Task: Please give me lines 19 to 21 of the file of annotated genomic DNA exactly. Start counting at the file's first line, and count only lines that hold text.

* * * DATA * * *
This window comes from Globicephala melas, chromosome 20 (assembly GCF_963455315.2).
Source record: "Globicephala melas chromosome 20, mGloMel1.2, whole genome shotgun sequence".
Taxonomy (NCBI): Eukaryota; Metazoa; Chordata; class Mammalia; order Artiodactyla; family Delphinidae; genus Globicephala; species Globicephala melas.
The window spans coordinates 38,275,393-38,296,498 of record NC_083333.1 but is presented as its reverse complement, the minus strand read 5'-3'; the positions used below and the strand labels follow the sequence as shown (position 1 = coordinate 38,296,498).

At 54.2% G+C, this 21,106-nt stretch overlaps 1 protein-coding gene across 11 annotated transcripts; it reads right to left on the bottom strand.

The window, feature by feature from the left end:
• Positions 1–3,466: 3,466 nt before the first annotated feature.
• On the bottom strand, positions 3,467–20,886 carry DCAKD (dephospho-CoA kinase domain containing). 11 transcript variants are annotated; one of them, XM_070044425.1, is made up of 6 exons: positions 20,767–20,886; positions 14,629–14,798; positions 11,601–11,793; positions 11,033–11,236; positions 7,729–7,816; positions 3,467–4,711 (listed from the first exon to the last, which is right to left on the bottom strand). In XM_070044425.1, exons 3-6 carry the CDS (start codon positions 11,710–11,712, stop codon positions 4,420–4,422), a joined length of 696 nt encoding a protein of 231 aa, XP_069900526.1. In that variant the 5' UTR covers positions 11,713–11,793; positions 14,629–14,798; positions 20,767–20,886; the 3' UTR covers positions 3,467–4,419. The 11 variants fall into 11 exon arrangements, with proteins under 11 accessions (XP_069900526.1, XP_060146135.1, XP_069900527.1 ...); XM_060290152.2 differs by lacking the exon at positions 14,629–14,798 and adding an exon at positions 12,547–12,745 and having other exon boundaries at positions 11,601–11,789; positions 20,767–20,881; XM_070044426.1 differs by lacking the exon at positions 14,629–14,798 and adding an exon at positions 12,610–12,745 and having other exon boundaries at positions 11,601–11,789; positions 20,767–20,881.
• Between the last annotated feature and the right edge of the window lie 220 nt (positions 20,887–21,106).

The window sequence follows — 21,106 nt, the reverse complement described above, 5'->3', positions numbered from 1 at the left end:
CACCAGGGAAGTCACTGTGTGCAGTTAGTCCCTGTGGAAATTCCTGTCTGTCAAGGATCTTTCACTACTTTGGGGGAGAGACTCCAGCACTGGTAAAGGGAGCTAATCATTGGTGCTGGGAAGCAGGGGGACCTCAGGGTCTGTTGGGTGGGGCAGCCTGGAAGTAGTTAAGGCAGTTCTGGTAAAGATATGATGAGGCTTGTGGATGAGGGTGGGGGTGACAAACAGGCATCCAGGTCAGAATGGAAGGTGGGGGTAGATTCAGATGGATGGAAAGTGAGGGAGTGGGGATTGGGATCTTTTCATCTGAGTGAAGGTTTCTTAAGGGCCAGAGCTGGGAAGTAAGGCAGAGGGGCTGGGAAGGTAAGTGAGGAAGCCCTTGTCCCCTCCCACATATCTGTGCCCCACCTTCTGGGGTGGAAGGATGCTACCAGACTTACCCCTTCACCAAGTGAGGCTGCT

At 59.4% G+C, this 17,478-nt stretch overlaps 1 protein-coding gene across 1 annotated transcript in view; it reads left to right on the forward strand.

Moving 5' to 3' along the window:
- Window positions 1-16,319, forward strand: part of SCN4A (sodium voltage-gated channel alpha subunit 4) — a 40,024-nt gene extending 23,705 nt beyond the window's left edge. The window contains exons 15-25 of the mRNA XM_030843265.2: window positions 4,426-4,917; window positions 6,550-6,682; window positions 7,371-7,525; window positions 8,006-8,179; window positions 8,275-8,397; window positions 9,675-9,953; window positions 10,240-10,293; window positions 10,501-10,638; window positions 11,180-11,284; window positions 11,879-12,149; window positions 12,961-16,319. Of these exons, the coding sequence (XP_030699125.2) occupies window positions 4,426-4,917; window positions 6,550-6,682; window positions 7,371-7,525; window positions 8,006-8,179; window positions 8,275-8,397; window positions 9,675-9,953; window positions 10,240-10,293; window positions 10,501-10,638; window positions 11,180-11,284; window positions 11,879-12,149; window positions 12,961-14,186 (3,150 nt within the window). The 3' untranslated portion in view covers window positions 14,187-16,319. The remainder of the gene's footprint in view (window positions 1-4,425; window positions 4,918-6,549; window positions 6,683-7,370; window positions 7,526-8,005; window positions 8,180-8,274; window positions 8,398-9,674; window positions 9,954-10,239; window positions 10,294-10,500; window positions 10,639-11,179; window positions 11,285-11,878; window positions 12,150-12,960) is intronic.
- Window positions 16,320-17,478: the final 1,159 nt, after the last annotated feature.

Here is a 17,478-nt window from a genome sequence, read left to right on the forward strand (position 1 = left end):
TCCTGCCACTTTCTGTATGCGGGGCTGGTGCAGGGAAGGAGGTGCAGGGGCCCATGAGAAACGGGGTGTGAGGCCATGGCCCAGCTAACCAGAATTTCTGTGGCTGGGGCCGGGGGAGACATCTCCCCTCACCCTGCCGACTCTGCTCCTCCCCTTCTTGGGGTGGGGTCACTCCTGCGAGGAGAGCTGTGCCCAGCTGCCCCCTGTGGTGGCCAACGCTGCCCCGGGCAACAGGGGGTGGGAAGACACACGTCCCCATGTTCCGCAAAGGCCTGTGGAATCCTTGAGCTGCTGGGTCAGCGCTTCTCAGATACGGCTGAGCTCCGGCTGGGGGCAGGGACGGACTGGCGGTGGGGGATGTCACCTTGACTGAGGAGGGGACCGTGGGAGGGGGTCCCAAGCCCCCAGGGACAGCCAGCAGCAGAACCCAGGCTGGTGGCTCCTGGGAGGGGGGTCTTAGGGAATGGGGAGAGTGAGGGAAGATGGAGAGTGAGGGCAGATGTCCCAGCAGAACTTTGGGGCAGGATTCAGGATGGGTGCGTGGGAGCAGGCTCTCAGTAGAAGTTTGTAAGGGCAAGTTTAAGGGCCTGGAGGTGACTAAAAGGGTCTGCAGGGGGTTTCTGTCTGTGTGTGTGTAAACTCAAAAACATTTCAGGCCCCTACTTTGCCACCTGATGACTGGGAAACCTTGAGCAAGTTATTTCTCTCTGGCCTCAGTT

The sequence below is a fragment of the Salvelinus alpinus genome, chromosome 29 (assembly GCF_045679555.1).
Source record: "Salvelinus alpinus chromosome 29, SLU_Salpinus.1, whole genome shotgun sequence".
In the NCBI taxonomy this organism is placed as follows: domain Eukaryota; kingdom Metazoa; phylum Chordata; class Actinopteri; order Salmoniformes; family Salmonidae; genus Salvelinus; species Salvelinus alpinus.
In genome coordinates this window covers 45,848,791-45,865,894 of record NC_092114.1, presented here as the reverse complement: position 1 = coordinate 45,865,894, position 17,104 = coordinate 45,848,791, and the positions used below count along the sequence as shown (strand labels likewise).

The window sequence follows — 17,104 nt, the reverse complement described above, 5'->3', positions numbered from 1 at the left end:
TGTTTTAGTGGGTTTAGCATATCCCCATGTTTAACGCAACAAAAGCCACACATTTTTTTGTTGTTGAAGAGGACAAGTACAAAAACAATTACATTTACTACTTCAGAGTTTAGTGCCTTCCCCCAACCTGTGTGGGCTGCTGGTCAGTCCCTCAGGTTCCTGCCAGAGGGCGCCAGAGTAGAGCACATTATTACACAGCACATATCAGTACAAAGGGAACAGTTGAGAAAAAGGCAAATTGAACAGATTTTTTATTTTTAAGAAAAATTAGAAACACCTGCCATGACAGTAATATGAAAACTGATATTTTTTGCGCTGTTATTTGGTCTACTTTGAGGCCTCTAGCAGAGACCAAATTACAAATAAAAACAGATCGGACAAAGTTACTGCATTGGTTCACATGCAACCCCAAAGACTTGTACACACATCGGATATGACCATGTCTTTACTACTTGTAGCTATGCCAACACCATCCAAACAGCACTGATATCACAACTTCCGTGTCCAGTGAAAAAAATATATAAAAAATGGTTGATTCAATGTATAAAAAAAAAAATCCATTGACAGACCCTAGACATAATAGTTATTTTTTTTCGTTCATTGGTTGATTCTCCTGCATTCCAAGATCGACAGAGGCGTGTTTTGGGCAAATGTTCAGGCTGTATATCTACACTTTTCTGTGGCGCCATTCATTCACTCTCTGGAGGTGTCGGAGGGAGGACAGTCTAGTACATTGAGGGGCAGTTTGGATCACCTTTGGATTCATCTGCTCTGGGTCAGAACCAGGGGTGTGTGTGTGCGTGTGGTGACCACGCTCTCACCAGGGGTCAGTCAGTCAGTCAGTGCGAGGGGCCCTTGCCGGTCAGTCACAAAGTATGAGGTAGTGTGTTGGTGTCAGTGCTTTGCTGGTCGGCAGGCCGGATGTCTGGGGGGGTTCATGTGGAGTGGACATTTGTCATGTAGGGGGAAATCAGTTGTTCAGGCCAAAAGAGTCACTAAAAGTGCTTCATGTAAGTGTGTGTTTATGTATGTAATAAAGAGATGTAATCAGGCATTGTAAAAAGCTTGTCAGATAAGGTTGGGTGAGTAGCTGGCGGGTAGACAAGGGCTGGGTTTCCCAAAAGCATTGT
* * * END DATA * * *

Source record: "Salvelinus alpinus chromosome 29, SLU_Salpinus.1, whole genome shotgun sequence".
In the NCBI taxonomy this organism is placed as follows: domain Eukaryota; kingdom Metazoa; phylum Chordata; class Actinopteri; order Salmoniformes; family Salmonidae; genus Salvelinus; species Salvelinus alpinus.
In genome coordinates this window covers 45,848,791-45,865,894 of record NC_092114.1, presented here as the reverse complement: position 1 = coordinate 45,865,894, position 17,104 = coordinate 45,848,791, and the positions used below count along the sequence as shown (strand labels likewise).